HASLAR detention centre is set to become a prison, The News can reveal.
Immigrants being held at the Gosport facility awaiting deportation will be moved to other centres by May.
Staff face being sent to prisons out of the area after negotiations over jobs are held with unions.
Bob Coleman, chair of Haslar’s independent monitoring board, said staff were offered positions elsewhere.
Mr Coleman: ‘It’s a huge blow for them.
‘The vacancies being thrust at the staff were not in the locality, they were up in the north of England.’
Many staff moved to Haslar from Kingston Prison when it closed in 2013, he added.
Haslar is run by the Prison Service for the Home Office but will be handed back to the National Offender Management Service.
The Ministry of Justice said staff who are redeployed can join a detached duty bonus scheme and will be eligible for another bonus scheme, if it is run in the prison.
The Prisoner Officers Association has criticised the scheme saying it forces workers away from their families.
No spokesman was available yesterday.
A Home Office spokesman said: ‘Detaining and removing people with no right to be in the UK, with dignity and respect, is an essential part of maintaining effective immigration controls.
‘That work requires an estate of modern, secure centres located with easy access to the airports.’
Centres in the south east will take detainees from Haslar and the change will save cash, he added.
Security and immigration minister James Brokenshire wrote to Gosport MP Caroline Dinenage yesterday.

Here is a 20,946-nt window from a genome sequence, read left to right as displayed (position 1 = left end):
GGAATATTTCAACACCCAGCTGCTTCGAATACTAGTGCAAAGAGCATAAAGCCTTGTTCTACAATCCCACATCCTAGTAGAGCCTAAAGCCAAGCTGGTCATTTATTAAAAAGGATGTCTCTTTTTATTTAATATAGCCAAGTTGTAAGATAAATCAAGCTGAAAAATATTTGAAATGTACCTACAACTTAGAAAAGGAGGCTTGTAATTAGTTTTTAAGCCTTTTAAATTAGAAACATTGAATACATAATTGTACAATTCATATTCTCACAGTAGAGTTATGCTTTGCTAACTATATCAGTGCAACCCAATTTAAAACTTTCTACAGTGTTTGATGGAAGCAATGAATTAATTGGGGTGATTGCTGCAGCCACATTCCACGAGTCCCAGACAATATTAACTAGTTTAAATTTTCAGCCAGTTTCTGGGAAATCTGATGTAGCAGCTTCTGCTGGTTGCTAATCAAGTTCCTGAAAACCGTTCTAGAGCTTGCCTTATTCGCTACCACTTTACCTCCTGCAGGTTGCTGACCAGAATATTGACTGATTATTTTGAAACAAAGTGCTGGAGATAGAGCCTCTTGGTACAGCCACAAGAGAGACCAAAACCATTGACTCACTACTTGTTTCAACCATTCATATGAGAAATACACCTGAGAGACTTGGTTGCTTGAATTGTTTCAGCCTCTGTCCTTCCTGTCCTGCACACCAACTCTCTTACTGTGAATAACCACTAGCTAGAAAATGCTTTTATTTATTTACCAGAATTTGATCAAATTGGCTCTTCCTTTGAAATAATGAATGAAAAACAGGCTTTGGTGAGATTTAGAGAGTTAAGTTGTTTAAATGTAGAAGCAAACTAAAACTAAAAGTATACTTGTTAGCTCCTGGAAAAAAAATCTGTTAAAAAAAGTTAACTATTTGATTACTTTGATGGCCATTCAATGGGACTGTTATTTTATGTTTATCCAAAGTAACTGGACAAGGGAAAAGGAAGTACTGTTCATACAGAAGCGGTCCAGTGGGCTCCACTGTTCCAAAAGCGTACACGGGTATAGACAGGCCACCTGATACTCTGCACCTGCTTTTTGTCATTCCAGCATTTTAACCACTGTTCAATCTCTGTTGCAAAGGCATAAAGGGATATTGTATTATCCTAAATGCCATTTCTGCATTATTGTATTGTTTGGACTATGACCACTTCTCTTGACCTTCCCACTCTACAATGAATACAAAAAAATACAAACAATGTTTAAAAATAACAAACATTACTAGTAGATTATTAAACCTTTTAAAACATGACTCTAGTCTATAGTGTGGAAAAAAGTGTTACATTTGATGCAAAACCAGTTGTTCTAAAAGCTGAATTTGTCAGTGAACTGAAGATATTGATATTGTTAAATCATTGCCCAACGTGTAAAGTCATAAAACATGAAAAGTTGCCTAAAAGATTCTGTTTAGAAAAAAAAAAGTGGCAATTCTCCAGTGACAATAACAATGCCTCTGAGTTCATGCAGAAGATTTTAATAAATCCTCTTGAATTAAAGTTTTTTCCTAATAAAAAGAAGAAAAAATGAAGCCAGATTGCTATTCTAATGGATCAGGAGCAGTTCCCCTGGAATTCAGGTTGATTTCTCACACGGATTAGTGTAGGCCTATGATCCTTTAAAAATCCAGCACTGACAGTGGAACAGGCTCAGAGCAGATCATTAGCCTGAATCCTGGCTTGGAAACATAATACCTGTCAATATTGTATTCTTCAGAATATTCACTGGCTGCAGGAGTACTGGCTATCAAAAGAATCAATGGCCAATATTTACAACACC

Ms Dinenage said: ‘My priority is to find out what will happen to the people employed at that site.
‘I’m making an urgent appointment to discuss this in more detail with the minister.’
Staff were told it could open as a prison by 2016 but the MoJ said it will ‘when required’.
Figures last month showed there were 173 men in the centre.
No new detainees will be moved to Haslar ahead of the closure.
Capacity was increased from 160 to 197 last summer at the Dolphin Way facility.
Friends Without Borders – formerly Haslar Visitors Group – has worked with detainees for 20 years.
Co-ordinator Anne Dickinson said there was a trend toward housing detainees in larger centres but they were difficult to manage and could lead to problems.
‘I’m not surprised a smaller centre has been closed,’ she said.
Haslar was first an army facility then a young offender detention centre.
It has held immigration detainees since 1989 and was designated a removal centre in 2002.